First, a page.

Sydney auction market kept hot by ‘sellers’ conundrum’

Sydney’s auction market is back to boomtime conditions and there’s little sign sky high auction clearance rates will fall, experts say.

On Saturday, 84.1 per cent of homes sold under the hammer, setting a new record for an August weekend, Domain Group data shows.

And this is largely because the market has been spurred on by high demand from buyers due to low interest rates and strong economic fundamentals creating confidence from buyers, LJ Hooker head of research Matthew Tiller said.

“Our agents are seeing solid turnouts to open homes and buyers are bidding aggressively at the limited number of auctions being held,” he said.

“We anticipate to see buyers out in force and creates an opportune time for property owners to sell,” he said.

But this increase in buyers ready to pay top dollar hasn’t been met by an increase in sellers. Stock on the market has fallen significantly - just 492 homes went up for sale on the weekend, compared to 724 on the same weekend last year.

So where are all the sellers? The simple answer: they’ve already sold out of the market, AMP Capital chief economist Shane Oliver said.

“You can see the sales volumes are down a lot on a year ago, by about 40 per cent,” Dr Oliver said.

“That could well be because sellers have done their selling. The last few years have seen record levels of sales and people would have taken advantage of that, so even though now they’re getting better deals … they have already done their selling,” he said.

And if this is the case, he doesn’t know what would bring auction clearance rates down “in the short-term” as buyer appetite is still high.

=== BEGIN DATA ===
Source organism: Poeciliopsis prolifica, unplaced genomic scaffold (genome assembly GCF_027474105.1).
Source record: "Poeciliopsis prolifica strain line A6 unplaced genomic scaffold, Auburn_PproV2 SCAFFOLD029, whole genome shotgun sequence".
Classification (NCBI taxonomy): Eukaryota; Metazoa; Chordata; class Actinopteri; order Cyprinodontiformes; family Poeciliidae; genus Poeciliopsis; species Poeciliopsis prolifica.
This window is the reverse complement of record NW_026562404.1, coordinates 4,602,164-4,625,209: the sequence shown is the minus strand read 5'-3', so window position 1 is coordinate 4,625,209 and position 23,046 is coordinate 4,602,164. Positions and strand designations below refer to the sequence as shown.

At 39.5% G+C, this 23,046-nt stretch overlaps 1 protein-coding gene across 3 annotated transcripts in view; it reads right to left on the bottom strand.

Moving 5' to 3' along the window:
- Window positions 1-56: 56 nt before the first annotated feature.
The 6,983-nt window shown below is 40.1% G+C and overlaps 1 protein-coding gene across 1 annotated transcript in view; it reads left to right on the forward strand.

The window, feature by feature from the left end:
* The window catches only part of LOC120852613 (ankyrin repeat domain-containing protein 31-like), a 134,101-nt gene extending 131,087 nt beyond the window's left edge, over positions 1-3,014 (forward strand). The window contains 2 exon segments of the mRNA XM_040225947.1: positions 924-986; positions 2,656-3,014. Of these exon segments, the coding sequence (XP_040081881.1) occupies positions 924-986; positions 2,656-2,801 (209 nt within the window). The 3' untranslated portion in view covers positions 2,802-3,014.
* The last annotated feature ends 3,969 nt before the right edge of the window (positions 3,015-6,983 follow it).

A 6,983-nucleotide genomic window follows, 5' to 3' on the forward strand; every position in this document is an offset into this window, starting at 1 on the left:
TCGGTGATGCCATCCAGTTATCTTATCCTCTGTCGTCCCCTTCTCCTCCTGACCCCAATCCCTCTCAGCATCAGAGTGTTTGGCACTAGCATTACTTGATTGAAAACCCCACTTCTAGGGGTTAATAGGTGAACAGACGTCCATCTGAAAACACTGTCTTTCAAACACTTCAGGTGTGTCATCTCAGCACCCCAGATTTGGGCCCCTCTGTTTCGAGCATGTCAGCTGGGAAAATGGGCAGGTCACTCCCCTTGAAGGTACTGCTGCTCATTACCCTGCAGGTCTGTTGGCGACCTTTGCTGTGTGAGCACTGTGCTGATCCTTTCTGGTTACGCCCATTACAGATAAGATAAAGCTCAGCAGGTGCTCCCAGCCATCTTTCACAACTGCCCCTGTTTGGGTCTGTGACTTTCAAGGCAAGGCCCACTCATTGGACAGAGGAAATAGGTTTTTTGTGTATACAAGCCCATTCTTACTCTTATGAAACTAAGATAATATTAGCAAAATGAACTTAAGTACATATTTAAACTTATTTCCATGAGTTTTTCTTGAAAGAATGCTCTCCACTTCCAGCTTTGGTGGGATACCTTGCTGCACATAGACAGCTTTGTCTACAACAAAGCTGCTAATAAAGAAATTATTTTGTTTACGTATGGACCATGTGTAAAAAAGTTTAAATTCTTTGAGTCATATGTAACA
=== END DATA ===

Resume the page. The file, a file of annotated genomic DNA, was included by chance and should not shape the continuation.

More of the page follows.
“I suspect if we get a few more weeks of this the RBA will start saying it’s getting too hot for comfort and having discussions with APRA … As we go into September I wouldn’t be surprised if APRA starts doing something.”

But it might also be a wariness of high levels of stamp duty that has some sellers holding off, PK Property Group’s Peter Kelaher said.

“Every second house is getting renovated … They look at the cost plus the stamp duty and say forget about it,” he said.

In particular, this is affecting upgrades who are opting to add extra bedrooms and extensions instead. Stamp duty on a $1 million home is in excess of $40,000.

But it’s also the vicious cycle of buying and selling, the sellers who are “not going to sell because they can’t buy,” he said.

Some of his buyers are holding onto their current properties and using bridging loans to purchase their next home before they sell.

“We’ve got a very strong market moving forward for all of spring. There may be a bit of loosening up in December, but we’ll have strong auction clearance rates until the end of the year now,” he said.

“If we had 30 per cent [more stock] come onto the market it would go flat but there’s a drought of everything right now,” he said.

Most of the stock on the market at the moment is from downsizers or deceased estates, Century 21 Eastern Beaches Maroubra sales director Nick Papas said.

In the aftermath of the property boom that began in 2012, “people are scared that if they sell, there might not be much available or that they might be priced out of the market when looking to purchase their next property,” he said.

“Interest rates are having a positive effect, but I think most people are taking advantage of them to re-finance.”

Lower interest rates are also spurring on other buying groups, including first home buyers, Cohen Handler general manager inner west Natalija Tanevska said.

“Many investors are getting in or able to use equity from another property to leverage. We are also seeing a lot of first home buyers [and] young couples enter the market who have decided not to wait any longer and try jump on the property ladder,” she said.

And as sellers remain absent from the market it’s unlikely there will be change any tim soon, Domain Group chief economist Andrew Wilson said.

“It’s unlikely the weekend’s record result was a once off,” Dr Wilson said.

“It’s the best entry into spring the Sydney market has ever had, in terms of the numbers is looking like it did in 2013/2014,” he said.

“It’s the sellers conundrum - if I sell I then become a buyer and the shoe is on the other foot.”

Aug 22, 2016 / SMH